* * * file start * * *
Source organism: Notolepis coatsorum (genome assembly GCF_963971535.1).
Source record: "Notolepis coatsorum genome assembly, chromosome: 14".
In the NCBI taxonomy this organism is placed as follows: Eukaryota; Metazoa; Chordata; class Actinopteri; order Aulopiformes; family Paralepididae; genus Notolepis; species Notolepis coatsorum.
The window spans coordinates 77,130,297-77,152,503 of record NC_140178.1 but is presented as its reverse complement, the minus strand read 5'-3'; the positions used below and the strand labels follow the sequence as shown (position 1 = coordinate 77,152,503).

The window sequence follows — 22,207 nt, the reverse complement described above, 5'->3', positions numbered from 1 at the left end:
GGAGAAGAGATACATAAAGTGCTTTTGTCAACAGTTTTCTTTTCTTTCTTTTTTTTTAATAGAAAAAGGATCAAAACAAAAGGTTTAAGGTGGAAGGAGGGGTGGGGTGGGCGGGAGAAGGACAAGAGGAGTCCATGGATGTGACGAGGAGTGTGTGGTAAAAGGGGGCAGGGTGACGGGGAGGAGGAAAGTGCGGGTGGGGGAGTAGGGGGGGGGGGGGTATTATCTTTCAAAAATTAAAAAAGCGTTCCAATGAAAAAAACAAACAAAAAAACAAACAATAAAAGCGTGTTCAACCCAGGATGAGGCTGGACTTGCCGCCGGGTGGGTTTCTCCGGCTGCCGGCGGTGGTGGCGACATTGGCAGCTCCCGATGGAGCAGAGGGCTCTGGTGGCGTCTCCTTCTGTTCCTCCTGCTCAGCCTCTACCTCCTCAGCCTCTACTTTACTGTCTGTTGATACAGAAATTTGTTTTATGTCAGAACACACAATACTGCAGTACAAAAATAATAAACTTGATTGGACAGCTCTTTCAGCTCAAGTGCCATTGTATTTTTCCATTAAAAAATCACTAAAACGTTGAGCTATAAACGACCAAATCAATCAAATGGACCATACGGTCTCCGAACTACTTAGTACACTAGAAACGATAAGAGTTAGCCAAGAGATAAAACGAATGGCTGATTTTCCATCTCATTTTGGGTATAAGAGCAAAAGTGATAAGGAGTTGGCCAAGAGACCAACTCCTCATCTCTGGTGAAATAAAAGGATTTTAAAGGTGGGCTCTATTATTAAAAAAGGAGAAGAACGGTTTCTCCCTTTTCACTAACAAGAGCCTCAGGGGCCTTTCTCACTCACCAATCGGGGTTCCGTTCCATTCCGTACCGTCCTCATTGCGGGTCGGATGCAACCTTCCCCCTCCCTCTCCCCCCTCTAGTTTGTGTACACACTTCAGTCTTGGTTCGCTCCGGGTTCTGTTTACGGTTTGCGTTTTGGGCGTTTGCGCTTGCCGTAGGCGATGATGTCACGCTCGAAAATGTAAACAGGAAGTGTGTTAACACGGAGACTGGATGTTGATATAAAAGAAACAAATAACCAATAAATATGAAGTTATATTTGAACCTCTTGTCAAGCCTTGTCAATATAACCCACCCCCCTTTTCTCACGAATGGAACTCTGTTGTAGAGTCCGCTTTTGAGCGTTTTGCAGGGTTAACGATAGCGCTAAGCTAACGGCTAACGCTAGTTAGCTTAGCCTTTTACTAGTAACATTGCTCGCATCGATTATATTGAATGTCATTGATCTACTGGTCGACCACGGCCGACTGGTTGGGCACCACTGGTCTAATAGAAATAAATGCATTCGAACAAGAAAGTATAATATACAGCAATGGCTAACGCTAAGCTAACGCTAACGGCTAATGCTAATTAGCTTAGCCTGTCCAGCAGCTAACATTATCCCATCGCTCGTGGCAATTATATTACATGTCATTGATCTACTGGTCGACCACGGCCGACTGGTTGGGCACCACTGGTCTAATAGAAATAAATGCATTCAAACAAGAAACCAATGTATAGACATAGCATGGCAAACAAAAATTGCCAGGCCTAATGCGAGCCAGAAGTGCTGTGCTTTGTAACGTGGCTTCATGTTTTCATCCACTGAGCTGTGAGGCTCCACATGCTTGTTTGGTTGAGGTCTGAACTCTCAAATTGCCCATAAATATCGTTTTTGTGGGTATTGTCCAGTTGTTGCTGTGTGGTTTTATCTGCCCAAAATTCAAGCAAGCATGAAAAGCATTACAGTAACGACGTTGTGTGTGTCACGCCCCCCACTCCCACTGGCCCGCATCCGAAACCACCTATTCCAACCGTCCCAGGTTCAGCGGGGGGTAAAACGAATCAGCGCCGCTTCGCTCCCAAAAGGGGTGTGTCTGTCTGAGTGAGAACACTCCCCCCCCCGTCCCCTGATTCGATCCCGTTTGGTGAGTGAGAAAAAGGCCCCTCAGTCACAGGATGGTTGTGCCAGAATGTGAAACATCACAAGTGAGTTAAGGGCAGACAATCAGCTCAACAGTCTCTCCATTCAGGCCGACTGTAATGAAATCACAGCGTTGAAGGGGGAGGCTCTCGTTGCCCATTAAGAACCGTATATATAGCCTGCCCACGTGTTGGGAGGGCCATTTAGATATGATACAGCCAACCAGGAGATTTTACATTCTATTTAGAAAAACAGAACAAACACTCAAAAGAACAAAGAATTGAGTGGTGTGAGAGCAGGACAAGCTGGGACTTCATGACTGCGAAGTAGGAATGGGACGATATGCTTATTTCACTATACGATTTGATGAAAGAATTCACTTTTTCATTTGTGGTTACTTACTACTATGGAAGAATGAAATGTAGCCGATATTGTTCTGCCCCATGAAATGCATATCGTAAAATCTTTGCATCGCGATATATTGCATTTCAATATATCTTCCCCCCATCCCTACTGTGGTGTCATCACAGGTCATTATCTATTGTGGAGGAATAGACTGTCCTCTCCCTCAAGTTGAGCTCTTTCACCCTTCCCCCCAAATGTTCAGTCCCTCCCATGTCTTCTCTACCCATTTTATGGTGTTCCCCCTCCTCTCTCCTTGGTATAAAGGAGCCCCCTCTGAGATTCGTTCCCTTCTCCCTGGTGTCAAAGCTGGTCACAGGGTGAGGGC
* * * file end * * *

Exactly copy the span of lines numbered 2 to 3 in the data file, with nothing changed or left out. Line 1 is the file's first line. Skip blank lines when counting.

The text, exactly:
Source record: "Notolepis coatsorum genome assembly, chromosome: 14".
In the NCBI taxonomy this organism is placed as follows: Eukaryota; Metazoa; Chordata; class Actinopteri; order Aulopiformes; family Paralepididae; genus Notolepis; species Notolepis coatsorum.